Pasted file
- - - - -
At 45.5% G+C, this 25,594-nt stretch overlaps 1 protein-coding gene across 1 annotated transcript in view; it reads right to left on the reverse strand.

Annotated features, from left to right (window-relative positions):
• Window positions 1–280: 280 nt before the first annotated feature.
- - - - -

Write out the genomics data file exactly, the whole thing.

At 45.5% G+C, this 25,594-nt stretch overlaps 1 protein-coding gene across 1 annotated transcript in view; it reads right to left on the reverse strand.

Annotated features, from left to right (window-relative positions):
• Window positions 1–280: 280 nt before the first annotated feature.